In 1978 Leland constructed the National Black-Hispanic Democratic Coalition that drew attention at the Democratic midterm convention in Memphis. Leland took the congressional seat vacated by Barbara Jordan of Houston later that same year. Leland served actively for over ten years in the United States House of Representatives. Many members considered his style flamboyant with his dashiki, Afro haircut, and eccentric hats. Eventually Leland abandoned these more unconventional characteristics and made attempts to establish bipartisan relationships. However, his commitment to hunger and hopelessness did not waver. During his dedicated years in Congress, Leland chaired the Congressional Black Caucus; he served as a member of the Energy and Commerce Committee; and in 1984 he helped in establishing the Select Committee on Hunger, which pushed Congress to approve $8 million annually for an incremental Vitamin A program in the Third World that is believed to have reduced child mortality. The committee has also fought for measures to improve hunger conditions for impoverished neighborhoods in the United States. However, Leland's trip to the Sudan in the spring of 1989 influenced him unlike any other previous experiences. That trip marked the beginning of tenacious efforts aimed primarily at aiding the Sudanese refugees in Ethiopia. On Leland's sixth visit to Africa on August 7, 1989, his plane crashed into a mountainside on the way to visit the Fugnido refugee camp. The camp held more than 300,000 Sundanese escaping famine and war in their adjacent country. The plane, carrying sixteen people, was found after a six day search in southwestern Ethiopia. Leland's dedication and service were honored at services throughout the state of Texas and in Washington, D.C.. Leland's wife, Alison, survived him and was six weeks pregnant at his death. In January 1990 she gave birth to twin sons. Source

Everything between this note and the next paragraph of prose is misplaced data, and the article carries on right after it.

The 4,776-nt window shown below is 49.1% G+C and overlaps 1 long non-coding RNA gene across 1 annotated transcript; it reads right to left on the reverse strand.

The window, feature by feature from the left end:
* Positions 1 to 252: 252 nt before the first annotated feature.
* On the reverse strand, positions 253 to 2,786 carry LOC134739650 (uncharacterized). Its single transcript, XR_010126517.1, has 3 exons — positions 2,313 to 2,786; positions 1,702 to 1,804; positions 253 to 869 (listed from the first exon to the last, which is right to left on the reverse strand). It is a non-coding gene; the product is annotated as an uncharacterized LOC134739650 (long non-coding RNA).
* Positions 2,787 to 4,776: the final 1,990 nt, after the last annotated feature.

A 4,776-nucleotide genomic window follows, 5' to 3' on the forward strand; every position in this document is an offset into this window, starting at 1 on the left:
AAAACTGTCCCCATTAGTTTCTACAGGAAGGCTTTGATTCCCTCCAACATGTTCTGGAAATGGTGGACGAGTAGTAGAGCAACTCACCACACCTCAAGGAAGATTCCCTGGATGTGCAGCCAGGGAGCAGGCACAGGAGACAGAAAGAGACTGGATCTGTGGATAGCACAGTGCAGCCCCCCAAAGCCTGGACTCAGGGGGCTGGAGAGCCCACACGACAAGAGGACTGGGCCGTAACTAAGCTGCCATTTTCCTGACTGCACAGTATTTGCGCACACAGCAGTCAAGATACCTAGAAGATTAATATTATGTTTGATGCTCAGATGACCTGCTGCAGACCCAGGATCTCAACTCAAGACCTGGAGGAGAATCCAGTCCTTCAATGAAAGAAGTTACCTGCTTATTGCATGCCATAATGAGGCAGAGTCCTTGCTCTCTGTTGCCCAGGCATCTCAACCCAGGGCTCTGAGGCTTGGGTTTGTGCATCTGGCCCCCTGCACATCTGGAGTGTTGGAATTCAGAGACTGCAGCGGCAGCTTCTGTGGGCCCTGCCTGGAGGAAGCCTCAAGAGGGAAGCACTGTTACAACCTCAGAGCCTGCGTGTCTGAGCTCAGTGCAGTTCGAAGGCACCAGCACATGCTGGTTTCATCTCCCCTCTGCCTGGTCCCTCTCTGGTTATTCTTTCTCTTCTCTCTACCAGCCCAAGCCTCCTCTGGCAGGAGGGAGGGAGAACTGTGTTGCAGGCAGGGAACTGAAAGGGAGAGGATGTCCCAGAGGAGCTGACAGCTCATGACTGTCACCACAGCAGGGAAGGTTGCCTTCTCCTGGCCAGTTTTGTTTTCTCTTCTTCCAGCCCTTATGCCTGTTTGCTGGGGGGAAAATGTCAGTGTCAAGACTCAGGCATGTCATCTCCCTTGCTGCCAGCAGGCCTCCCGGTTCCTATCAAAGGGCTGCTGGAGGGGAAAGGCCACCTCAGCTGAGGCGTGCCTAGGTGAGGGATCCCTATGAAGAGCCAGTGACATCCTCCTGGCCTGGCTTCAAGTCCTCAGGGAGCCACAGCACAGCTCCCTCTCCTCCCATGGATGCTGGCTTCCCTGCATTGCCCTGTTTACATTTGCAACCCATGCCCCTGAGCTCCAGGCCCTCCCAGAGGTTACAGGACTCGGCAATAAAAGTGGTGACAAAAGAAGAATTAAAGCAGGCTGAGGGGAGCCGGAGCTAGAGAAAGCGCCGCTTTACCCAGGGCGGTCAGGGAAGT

29° 50.269